Weathering tomorrow’s storms

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Weathering tomorrow’s storms

Extreme weather events have taken a huge toll around the globe this winter. The Korean Peninsula is no exception. A vicious blizzard, more snowfall on the east coast, killer typhoons and torrential downpours since summer have set weather records across the country. The east coast was bombarded with snow for eight consecutive days earlier this month, the longest since records were first kept in 1911. Gangneung in Gangwon on Tuesday saw a record 110 centimeters (3.6 feet) of snow.

Wild weather led to casualties and catastrophes like the red tide that ruined fish farming on the southern coast as well as a major landslide and road inundation in southern Seoul. Heavy snow was partly blamed for the collapse of a gymnasium roof at a resort in Gyeongju that killed 10 people and injured more than 100.

Experts warn that weather events could become more extreme and frequent in the future.

Safety measures, naturally, will have to adapt to these changes and increasing dangers. Approvals and guidelines for buildings have been based on historic weather records. The guidelines should be recalibrated to more accurately reflect present and probable future conditions to better protect lives and property.

Although government offices are studying new measures to combat climate change, more investment and proactive actions are needed to cope with unpredictable and extreme weather. Immediate and detailed actions are called for in the construction safety area.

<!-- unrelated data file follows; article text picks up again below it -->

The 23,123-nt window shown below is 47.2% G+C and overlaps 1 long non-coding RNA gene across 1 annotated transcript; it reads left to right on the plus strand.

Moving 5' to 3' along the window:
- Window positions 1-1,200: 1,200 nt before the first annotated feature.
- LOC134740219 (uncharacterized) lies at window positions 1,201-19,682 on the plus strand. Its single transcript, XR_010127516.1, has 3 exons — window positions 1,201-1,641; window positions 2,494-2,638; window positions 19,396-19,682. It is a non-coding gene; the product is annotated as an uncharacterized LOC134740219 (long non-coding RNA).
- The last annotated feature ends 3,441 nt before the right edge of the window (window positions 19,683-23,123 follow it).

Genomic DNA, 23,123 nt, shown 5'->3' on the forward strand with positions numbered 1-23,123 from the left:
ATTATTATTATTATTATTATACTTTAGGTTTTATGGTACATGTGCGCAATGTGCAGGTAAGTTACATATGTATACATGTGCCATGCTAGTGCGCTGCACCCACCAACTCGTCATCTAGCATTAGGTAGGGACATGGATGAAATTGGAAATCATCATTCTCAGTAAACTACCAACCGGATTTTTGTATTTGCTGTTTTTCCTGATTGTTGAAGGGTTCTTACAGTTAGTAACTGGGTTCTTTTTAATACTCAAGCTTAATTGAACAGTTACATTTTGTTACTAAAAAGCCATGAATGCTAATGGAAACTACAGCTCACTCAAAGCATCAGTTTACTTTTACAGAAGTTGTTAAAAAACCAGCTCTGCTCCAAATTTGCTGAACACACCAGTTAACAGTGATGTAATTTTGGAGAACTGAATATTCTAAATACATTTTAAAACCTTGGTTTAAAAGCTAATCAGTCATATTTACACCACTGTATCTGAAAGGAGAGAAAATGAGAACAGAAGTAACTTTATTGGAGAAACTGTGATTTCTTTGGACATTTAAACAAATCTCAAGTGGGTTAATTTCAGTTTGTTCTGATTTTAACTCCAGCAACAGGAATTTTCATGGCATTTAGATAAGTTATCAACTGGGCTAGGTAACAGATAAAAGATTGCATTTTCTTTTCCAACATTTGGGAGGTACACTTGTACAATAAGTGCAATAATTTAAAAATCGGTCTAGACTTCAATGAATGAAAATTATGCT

Changes in climate are precarious because of their uncertainty. Safety measures also should be more aggressive to prepare for worst-case scenarios. Even as overall snowfall declines, construction designs should be toughened as heavy snow can strike certain areas beyond sustainable levels.

The country must be better prepared for storms of snow and rain. The patterns, size and paths of typhoons that approach the Korean Peninsula have become unpredictable, changing as sea temperatures rise due to global warming. Administrative actions and safety manuals on torrential rain and landslides also must be updated as part of fundamental solutions.

The collapse of a roof in a Gyeongju resort was not simply caused by humans. It is a strong warning from Mother Nature. Climate change should return to the political agenda, and the government must join up with various engineering and environmental experts to come up with new safety guidelines and measures against climate change.

JoongAng Ilbo, Feb. 20, Page 30




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